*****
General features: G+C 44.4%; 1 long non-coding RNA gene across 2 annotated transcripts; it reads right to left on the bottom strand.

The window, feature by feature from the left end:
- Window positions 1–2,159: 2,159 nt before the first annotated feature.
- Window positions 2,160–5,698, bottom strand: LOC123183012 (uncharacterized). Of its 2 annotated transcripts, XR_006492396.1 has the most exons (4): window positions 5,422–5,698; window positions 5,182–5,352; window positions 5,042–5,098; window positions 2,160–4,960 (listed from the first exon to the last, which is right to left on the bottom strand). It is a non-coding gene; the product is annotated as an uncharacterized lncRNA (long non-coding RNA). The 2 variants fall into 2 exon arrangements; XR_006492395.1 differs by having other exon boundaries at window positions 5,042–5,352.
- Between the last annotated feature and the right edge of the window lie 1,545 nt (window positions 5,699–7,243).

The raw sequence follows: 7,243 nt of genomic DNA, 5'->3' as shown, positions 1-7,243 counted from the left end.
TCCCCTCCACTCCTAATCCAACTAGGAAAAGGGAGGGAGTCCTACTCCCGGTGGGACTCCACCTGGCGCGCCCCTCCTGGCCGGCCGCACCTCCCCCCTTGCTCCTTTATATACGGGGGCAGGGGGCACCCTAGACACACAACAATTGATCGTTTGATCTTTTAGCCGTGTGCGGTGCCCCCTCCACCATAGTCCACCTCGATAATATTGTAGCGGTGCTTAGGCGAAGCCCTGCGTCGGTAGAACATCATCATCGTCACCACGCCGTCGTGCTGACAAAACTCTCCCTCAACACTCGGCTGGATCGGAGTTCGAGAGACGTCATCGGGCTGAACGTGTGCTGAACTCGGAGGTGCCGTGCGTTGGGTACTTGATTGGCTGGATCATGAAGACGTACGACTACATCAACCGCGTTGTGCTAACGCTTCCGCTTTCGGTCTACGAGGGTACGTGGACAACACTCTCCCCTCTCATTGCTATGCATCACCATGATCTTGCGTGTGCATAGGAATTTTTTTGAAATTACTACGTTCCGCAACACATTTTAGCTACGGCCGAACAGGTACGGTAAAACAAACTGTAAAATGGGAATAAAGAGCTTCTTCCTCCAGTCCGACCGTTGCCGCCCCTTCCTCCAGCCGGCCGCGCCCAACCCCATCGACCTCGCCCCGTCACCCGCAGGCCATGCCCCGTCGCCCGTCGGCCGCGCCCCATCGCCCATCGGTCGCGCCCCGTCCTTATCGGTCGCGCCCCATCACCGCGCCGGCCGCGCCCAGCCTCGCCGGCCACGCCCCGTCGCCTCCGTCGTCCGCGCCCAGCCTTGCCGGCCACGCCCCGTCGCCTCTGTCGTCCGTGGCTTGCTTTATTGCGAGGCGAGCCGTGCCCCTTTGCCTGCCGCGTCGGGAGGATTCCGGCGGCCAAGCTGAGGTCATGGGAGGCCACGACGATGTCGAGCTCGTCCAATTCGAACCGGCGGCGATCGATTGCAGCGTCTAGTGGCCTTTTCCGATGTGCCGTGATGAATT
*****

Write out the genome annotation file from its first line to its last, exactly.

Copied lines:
General features: G+C 44.4%; 1 long non-coding RNA gene across 2 annotated transcripts; it reads right to left on the bottom strand.

The window, feature by feature from the left end:
- Window positions 1–2,159: 2,159 nt before the first annotated feature.
- Window positions 2,160–5,698, bottom strand: LOC123183012 (uncharacterized). Of its 2 annotated transcripts, XR_006492396.1 has the most exons (4): window positions 5,422–5,698; window positions 5,182–5,352; window positions 5,042–5,098; window positions 2,160–4,960 (listed from the first exon to the last, which is right to left on the bottom strand). It is a non-coding gene; the product is annotated as an uncharacterized lncRNA (long non-coding RNA). The 2 variants fall into 2 exon arrangements; XR_006492395.1 differs by having other exon boundaries at window positions 5,042–5,352.
- Between the last annotated feature and the right edge of the window lie 1,545 nt (window positions 5,699–7,243).

The raw sequence follows: 7,243 nt of genomic DNA, 5'->3' as shown, positions 1-7,243 counted from the left end.
TCCCCTCCACTCCTAATCCAACTAGGAAAAGGGAGGGAGTCCTACTCCCGGTGGGACTCCACCTGGCGCGCCCCTCCTGGCCGGCCGCACCTCCCCCCTTGCTCCTTTATATACGGGGGCAGGGGGCACCCTAGACACACAACAATTGATCGTTTGATCTTTTAGCCGTGTGCGGTGCCCCCTCCACCATAGTCCACCTCGATAATATTGTAGCGGTGCTTAGGCGAAGCCCTGCGTCGGTAGAACATCATCATCGTCACCACGCCGTCGTGCTGACAAAACTCTCCCTCAACACTCGGCTGGATCGGAGTTCGAGAGACGTCATCGGGCTGAACGTGTGCTGAACTCGGAGGTGCCGTGCGTTGGGTACTTGATTGGCTGGATCATGAAGACGTACGACTACATCAACCGCGTTGTGCTAACGCTTCCGCTTTCGGTCTACGAGGGTACGTGGACAACACTCTCCCCTCTCATTGCTATGCATCACCATGATCTTGCGTGTGCATAGGAATTTTTTTGAAATTACTACGTTCCGCAACACATTTTAGCTACGGCCGAACAGGTACGGTAAAACAAACTGTAAAATGGGAATAAAGAGCTTCTTCCTCCAGTCCGACCGTTGCCGCCCCTTCCTCCAGCCGGCCGCGCCCAACCCCATCGACCTCGCCCCGTCACCCGCAGGCCATGCCCCGTCGCCCGTCGGCCGCGCCCCATCGCCCATCGGTCGCGCCCCGTCCTTATCGGTCGCGCCCCATCACCGCGCCGGCCGCGCCCAGCCTCGCCGGCCACGCCCCGTCGCCTCCGTCGTCCGCGCCCAGCCTTGCCGGCCACGCCCCGTCGCCTCTGTCGTCCGTGGCTTGCTTTATTGCGAGGCGAGCCGTGCCCCTTTGCCTGCCGCGTCGGGAGGATTCCGGCGGCCAAGCTGAGGTCATGGGAGGCCACGACGATGTCGAGCTCGTCCAATTCGAACCGGCGGCGATCGATTGCAGCGTCTAGTGGCCTTTTCCGATGTGCCGTGATGAATT